A Faraday Cage could be explained as a cage created by conducting materials that stops external electric fields (both static and non-static).
These shields— cages can be used to secure several kinds of digital devices from electrostatic discharges. They can’t block magnetic fields like Earth’s magnetic field, but they can guard the interior from electromagnetic radiation coming from the outside.
The Invention of Faraday Cage
Michael Faraday invented the “cages” in 1836, and they were named after him, but Benjamin Franklin even made a great addition to “Faraday Cage” development and application.
Faraday noticed that the conductor charge (on a charged conductor) did not influence anything that was wrapped within; the charge stayed only on the exterior. Faraday constructed a room, coated the whole room with metal foil, and used an electrostatic generator to create high-voltage discharges that stroke the outside of his metallic foil-coated room. He found no electricity charge on the inside walls. Faraday used an electroscope to validate this.
In 1755, Benjamin Franklin uncovered what we now refer to as “A Faraday Cage“, in his own experiment. He utilized a cork ball and a metal can. The cork was suspended on a string and put into the can via a little hole. Franklin discovered that the cork wasn’t attracted to the inside, although it did touch the base; when drawn out, the cork was not electrified. If it touched the outside, it would have been energized.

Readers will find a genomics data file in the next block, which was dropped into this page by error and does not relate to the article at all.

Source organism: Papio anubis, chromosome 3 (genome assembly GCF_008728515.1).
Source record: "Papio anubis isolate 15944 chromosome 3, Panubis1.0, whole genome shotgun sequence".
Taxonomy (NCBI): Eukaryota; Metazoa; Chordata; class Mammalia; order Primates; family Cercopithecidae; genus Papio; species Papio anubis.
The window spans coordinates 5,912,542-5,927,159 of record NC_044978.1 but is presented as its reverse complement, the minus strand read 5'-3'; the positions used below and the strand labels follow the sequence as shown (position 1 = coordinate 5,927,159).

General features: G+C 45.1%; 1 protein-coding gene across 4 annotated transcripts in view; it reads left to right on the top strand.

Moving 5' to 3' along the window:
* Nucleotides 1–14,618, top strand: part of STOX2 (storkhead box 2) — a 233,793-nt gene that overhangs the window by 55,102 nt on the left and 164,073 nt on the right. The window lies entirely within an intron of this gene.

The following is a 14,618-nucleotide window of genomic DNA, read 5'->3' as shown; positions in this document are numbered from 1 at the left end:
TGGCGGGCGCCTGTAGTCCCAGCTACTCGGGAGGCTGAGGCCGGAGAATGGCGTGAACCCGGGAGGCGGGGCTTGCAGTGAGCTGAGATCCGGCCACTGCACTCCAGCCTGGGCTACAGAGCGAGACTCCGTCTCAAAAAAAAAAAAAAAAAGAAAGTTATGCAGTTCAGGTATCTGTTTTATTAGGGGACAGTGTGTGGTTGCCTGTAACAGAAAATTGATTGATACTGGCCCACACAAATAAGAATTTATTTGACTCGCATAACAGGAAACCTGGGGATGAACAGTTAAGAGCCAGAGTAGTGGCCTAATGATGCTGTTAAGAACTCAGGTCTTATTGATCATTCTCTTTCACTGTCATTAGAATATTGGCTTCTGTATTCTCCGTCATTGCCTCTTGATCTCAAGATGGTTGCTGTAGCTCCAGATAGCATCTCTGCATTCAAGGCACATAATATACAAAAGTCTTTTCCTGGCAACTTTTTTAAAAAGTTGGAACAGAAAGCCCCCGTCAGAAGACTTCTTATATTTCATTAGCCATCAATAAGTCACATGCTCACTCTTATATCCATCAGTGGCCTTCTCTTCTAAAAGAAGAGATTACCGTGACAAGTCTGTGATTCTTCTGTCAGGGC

How Does It Work?
An external electrical field results in rearrangement of the charges, and this removes the filed inside. Electric fields (applied on the surface) create forces on electrons in the conductor, making a current, which will further result in charge reformation. The current will end when the charges rearrange and the applied field inside is canceled.
Applications of the Faraday Cage
Safety against lightening: The cage shields the interior of the vehicle from the powerful electrical fields. Automobiles and airplanes act as Faraday cages/ guards to protect people when the motor vehicle is struck by lightening.
Microwave: the microwaves inside the oven are entrapped and used for food preparation. The metallic cover of the microwave works as a Faraday cage.
Protections for electronic products: Computerized equipment can be covered and safeguarded from stray electro-magnetic fields by using coaxial cords that contain a conducting cover that serves as a Faraday cage.
Protective suits for linemen: electricians typically put on preventive suits which serve as Faraday cages while working with very high voltage power lines. These suits guard them from getting fried.
MRI (Magnetic resonance imaging) scan rooms are actually great examples of a Faraday cage. Outside radio frequency signals are prevented from interfering with the information coming from the individual.